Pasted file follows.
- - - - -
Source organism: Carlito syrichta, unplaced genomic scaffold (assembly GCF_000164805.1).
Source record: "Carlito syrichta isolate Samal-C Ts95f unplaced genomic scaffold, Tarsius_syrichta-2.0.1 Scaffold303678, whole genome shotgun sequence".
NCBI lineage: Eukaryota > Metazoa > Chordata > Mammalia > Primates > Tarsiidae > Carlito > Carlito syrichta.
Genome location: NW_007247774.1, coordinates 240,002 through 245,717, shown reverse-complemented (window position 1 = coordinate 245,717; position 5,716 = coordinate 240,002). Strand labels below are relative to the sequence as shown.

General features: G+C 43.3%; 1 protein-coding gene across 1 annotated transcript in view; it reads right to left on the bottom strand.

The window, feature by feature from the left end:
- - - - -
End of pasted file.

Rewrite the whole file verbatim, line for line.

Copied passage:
Source organism: Carlito syrichta, unplaced genomic scaffold (assembly GCF_000164805.1).
Source record: "Carlito syrichta isolate Samal-C Ts95f unplaced genomic scaffold, Tarsius_syrichta-2.0.1 Scaffold303678, whole genome shotgun sequence".
NCBI lineage: Eukaryota > Metazoa > Chordata > Mammalia > Primates > Tarsiidae > Carlito > Carlito syrichta.
Genome location: NW_007247774.1, coordinates 240,002 through 245,717, shown reverse-complemented (window position 1 = coordinate 245,717; position 5,716 = coordinate 240,002). Strand labels below are relative to the sequence as shown.

General features: G+C 43.3%; 1 protein-coding gene across 1 annotated transcript in view; it reads right to left on the bottom strand.

The window, feature by feature from the left end: